Liam Cahill fired up by winter chill

New Waterford manager Liam Cahill is enjoying the league so far. Then again, he’s always been a fan of those early-season outings.

Liam Cahill fired up by winter chill

New Waterford manager Liam Cahill is enjoying the league so far. Then again, he’s always been a fan of those early-season outings.

“The national league is a brilliant competition to follow, I think. I know some people might knock it from the point of view of the elements and the conditions, ‘how can a guy hurl in this weather?’, that kind of thing, but the bottom line is that you’re still representing your county, and there are a lot of qualities required for that.

“It’s still a great opportunity to see how training is progressing. Even as a supporter I thought it was a great competition to follow because it gives you great entertainment and a great idea of what’s out there. And as a manager you get an idea of the options you might have for the summer.

“The weather is tough, but it gives you a great insight into how lads apply themselves. Someone who can dig in during a league game and get it done may be worth a punt in Thurles during the summer, you can see if they have the grá for what’s required for this level.”

Sometimes the weather strikes back, of course. Waterford were due to play Limerick last Saturday night but storms postponed the game to Sunday. Conditions didn’t improve. A second postponement inside 24 hours.

“We try our best to get on with it, but obviously the postponement last week made that difficult, particularly for the people in the backroom who were trying to organise logistics and so on — there’s so much goes on behind the scenes in terms of providing players with pre-match food, post-match food, gear, and all of that.

“My only little grievance was that it took so long to call the game on the Sunday — we were in transit, heading down to Limerick, and we had looked for an 8 o’clock inspection of the pitch. I don’t know what the difference would have been 8 and 10 o’clock, when the call was made. That’s the only gripe I’d have. In fairness, there’s no-one can control the weather.”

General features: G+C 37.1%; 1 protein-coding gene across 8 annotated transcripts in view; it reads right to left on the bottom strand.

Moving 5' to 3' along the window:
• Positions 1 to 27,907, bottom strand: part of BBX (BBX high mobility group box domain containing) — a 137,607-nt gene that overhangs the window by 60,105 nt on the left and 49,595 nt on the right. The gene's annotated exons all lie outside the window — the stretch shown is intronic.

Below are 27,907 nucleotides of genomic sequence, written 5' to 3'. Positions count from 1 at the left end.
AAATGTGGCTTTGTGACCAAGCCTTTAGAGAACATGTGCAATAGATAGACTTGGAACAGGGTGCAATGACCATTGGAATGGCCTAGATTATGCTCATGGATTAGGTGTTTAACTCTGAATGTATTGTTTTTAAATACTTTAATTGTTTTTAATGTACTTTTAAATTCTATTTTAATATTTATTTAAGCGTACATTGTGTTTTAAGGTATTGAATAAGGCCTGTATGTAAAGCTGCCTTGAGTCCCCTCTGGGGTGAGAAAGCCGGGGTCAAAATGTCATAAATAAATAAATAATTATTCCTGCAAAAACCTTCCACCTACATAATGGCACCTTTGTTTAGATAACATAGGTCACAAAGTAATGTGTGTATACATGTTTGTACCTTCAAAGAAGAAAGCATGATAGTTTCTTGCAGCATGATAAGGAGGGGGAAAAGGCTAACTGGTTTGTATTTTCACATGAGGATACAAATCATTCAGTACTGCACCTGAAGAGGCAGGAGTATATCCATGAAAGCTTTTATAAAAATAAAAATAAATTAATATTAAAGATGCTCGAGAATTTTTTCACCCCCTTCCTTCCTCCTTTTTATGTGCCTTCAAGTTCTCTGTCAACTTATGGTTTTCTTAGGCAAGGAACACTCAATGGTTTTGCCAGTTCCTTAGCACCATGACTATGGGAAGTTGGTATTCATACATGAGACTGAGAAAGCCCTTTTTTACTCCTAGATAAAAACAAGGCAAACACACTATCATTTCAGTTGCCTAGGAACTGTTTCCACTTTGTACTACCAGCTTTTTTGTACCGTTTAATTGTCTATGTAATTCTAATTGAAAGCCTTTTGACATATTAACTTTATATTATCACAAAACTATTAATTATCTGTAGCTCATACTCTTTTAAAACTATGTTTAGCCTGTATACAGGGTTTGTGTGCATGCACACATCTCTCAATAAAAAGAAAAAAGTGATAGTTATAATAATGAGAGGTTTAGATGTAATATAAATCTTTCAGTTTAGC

The postponements meant it was back to the training field: “It does give you a chance to put another bit of work into lads.

All managers, though, would probably be of the same opinion — there’s nothing like matches to see where players are at. You can train all you like but matches are the key.

“The fact that we didn’t play last weekend obviously helps with lads who have niggly injuries, it gives them time to recover, but ultimately you don’t know if those niggly injuries will stand up to it until they play matches.”

They were understandably keen to keep their good run going, given they started with a victory over Cork despite shipping two early goals that day.

“It was a good start for us — obviously the beginning of the game wasn’t ideal, you try to plan for every eventuality but getting two sucker punches, two quick goals, wasn’t something that was really covered.

“The workout on the day and the quality of the game so early in the year was encouraging — for both teams, I’d say, but particularly for us. I’d only had seven or eight weeks work done with them, but they showed a real focus and desire to do the best they could. It was a toe in the water to see how things were going, but the early signs were good. If we can maintain that kind of resilience it’ll stand to us in bigger tests during the summer.

“After that game I said that there was a possibility something similar could happen in any of our four championship games this summer, so it was great practice for what’s coming later in the year. Come May you’re probably looking at a packed stadium and better conditions but the principles will be the same ones required to get a result. And the players showed those in their first outing.”

From his perspective senior inter-county is a step up in intensity all round from U21 and U20.

“It’s immensely enjoyable, which is testament to the players, who’ve been really good to work with. But the demands are that bit higher, particularly when it comes to monitoring lads’ injuries, tailoring their preparation and workload along with their age profile — timing heavy tranches of training so they’re not too close to matches and so on.

“But I’m very fortunate to have good people around me in terms of the management team and the coach, Mikey Bevans, who’s a big part of that. So far so good — it is challenging, but it’s also enjoyable.”

And Sunday? Galway will be keen to impress their own new manager, Shane O’Neill.

“It’ll give us a good sense of where we are, and that’s what’s so great about the league.

“You meet different teams — they have different strengths in different areas, they take a different approach positionally, all of that.

“Galway bring a different challenge in that they’re a physical side. They’re a big team but they can also hurt you from distance if you let them; they can pick off scores from long range as well as having forwards like Conor Whelan inside who’ll go for the green flag if they have to.

“They’re a fair outfit, so it’s another game against quality opposition for us.”

And they’ll know a little bit more about themselves again by Sunday.

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